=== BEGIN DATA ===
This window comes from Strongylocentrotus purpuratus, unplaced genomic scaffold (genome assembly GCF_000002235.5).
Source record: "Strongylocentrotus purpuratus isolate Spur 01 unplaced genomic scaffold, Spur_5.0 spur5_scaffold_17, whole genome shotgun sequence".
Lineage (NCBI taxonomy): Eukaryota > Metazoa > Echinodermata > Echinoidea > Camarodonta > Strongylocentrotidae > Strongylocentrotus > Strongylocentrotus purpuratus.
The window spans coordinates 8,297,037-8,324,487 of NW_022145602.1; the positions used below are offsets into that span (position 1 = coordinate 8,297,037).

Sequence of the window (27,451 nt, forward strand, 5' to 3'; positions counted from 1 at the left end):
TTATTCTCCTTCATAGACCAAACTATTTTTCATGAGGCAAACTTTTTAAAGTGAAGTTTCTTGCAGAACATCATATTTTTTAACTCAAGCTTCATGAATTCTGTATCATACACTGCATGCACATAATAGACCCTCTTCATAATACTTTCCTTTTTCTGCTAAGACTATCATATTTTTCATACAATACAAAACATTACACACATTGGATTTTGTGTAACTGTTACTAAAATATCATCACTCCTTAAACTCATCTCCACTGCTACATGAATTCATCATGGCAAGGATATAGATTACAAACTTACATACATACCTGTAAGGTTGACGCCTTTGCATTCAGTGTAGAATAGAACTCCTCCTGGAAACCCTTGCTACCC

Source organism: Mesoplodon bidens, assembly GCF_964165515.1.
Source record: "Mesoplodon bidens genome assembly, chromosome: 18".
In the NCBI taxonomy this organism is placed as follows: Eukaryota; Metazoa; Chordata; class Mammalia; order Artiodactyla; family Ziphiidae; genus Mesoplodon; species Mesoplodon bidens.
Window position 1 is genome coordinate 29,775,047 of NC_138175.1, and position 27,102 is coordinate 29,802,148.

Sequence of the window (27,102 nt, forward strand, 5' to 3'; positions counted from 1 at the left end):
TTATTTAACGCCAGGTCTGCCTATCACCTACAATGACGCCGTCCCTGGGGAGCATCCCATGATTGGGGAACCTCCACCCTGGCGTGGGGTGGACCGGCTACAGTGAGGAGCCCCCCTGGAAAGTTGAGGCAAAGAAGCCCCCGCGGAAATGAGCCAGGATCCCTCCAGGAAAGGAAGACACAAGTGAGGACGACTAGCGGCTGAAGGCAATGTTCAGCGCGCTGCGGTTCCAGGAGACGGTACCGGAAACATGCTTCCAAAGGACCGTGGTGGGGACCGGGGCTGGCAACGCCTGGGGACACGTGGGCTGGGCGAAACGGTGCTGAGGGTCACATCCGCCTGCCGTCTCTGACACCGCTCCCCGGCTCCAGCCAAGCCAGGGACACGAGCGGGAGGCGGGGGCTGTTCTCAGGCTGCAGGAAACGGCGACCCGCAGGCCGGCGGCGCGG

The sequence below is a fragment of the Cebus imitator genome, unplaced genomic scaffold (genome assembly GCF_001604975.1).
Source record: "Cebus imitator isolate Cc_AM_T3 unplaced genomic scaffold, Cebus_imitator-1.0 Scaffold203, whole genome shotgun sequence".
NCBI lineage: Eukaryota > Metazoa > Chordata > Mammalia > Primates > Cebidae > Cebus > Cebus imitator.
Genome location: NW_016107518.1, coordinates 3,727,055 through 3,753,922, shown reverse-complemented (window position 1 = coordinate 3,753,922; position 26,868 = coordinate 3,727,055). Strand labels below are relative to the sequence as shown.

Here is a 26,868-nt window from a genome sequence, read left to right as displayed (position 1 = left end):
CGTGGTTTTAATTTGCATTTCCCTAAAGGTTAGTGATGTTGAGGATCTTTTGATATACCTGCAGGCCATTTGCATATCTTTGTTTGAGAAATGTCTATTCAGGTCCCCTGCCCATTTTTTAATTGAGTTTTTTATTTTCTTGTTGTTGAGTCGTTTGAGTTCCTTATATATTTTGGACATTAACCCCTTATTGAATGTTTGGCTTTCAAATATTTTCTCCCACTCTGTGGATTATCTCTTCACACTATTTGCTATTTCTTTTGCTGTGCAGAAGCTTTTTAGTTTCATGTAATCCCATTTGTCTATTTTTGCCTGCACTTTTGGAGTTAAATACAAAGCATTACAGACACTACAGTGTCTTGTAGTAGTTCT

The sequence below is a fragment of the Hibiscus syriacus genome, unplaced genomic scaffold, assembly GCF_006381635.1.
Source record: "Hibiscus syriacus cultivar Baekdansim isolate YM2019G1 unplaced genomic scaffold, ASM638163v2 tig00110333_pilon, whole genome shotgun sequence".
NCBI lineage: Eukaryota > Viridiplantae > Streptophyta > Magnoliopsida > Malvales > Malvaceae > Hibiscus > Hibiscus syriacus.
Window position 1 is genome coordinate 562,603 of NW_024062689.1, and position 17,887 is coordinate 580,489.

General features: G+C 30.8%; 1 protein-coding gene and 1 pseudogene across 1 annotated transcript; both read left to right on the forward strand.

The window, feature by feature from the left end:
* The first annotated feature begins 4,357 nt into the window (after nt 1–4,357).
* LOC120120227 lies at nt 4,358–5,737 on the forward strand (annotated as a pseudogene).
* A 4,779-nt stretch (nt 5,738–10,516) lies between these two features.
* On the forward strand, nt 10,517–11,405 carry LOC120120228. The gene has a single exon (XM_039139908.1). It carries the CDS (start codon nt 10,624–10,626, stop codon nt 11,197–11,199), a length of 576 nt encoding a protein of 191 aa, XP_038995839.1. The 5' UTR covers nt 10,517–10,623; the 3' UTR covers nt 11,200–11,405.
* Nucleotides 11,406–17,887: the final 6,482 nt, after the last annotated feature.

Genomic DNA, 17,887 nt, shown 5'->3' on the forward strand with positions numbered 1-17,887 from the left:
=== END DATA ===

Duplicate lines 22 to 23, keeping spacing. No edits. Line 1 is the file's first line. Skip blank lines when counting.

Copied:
Window position 1 is genome coordinate 562,603 of NW_024062689.1, and position 17,887 is coordinate 580,489.

General features: G+C 30.8%; 1 protein-coding gene and 1 pseudogene across 1 annotated transcript; both read left to right on the forward strand.